The key devastating factor music piracy does to record companies, specifically outside of the U.S. and U.K., is that it is allowing unit capacity to outweigh demand. This is bad for record execs, but the conflict that arises from this is whether it is morally wrong.
It is estimated that illegal music piracy in the U.S. cost the music industry 4.6 billion U.S. dollars in 2004, equaling a third of the CDs sold world wide (Kennedy, 2005). This accounts for an estimated 1.5 billion units lost in this conflict. The estimated value for the world pirate market is said to equate to the entire legitimate recording industry markets of the U.K., Netherlands and Spain combined (Kennedy, 2005). China is estimated as having the world's largest piracy market.
Simple piracy - the packaging of the pirate copies is different from the original. They are often compilations, such as the "greatest hits" of a specific artist, or a collection of a specific genre, such as dance tracks.
Counterfeits - the packaging of the pirate copies resembles the original as closely as possible. the record companies' trade marks are reproduced in order to mislead the consumer into believing that they are buying an original product.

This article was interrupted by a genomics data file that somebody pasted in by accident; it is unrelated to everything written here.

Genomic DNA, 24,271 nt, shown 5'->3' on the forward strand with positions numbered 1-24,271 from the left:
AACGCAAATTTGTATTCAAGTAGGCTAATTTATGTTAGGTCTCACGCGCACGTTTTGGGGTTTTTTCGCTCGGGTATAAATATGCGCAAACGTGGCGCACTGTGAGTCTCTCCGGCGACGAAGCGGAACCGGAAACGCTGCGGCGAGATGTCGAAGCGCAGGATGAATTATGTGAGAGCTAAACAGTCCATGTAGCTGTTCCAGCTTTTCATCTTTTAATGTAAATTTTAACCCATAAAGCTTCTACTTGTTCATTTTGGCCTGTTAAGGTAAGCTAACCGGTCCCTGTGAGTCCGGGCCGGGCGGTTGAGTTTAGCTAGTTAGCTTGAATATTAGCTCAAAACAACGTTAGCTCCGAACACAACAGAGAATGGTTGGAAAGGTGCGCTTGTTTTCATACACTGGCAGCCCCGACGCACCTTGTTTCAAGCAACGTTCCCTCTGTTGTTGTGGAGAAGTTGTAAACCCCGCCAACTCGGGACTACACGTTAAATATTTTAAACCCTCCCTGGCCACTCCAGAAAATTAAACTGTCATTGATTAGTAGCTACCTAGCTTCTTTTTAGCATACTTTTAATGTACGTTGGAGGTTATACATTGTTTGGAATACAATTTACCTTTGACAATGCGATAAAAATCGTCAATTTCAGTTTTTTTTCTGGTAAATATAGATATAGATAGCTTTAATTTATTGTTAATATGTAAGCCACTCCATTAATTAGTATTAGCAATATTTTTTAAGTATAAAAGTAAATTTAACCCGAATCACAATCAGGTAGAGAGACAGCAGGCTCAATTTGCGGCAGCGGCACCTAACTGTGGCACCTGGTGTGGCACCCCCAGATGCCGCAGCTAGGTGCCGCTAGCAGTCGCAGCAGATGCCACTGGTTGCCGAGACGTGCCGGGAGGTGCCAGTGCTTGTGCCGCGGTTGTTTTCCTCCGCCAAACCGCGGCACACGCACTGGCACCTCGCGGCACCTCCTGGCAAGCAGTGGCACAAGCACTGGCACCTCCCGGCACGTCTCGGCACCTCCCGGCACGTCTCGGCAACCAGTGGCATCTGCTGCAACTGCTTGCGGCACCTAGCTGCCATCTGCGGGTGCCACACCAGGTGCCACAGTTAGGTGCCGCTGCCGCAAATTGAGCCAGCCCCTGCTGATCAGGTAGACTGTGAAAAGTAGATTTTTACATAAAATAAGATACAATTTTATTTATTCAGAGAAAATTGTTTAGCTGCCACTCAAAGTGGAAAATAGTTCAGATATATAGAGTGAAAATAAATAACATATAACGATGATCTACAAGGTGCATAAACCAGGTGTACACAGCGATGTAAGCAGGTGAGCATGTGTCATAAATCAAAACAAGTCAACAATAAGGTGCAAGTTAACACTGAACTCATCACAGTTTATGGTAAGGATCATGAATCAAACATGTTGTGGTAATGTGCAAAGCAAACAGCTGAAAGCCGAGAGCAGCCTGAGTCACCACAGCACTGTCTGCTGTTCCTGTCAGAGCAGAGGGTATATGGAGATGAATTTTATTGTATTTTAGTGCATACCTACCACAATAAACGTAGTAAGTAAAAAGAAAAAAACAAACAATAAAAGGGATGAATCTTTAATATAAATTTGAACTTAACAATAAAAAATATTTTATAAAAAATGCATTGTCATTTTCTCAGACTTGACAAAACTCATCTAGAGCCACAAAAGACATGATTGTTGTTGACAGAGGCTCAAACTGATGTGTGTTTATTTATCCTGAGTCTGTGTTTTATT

An Italian Police officer, coordinator of a unit involved in a major anti-piracy operation, was shot at in Naples in November 2004Forensic police specialists confirmed the attack was intended to kill. It is believed the attempt is related to the recent anti-piracy operation which uncovered an extensive organization involved in counterfeit music and movies, and liked to a well-known Camorra mafia gang. (Kennedy, 2005)
The Camorra gang was found to be a significant contributor to the jail population sentenced to jail for piracy convictions. They made up 213 of the 1,800 people who were sentenced (Kennedy, 2005). As technologies enhance, corporations and law enforcement are finding it harder to stay up tempo with the change in times.
A new trend in music piracy is the use of the CD-R format. This is the illegal procurement and sharing of copy-written audio or video material solely through the use of the internet. It is proving to be much easier, and faster than previous piracy methods, at a cheaper cost to the culprit. Some of the industrial burning machines can burn up to 60 CD-Rs and hour (Kennedy, 2005). Individual PCs are able to crank out these burnt copies at a faster rate as well. The pirates who tend to use CD-R are also said to download smaller more locally known artist than the internationally known ones. This places even more stress on struggling artists. The CD-Rs that contain mp3 files are capable of holding more than five full-length albums. The advent of DVD-R is now allowing pirates hold six times the CD-R amount (Kennedy, 2005). The shifts in popular piracy methods can be seen in figure 2 below.
Fig2 (Kennedy, 2005)
Here it can be seen that CD-R use is gradually taking over the piracy market. It should be noted, as previously mentioned, that each CD-R burned can equate to the value of more than five CDs. This does not mean that all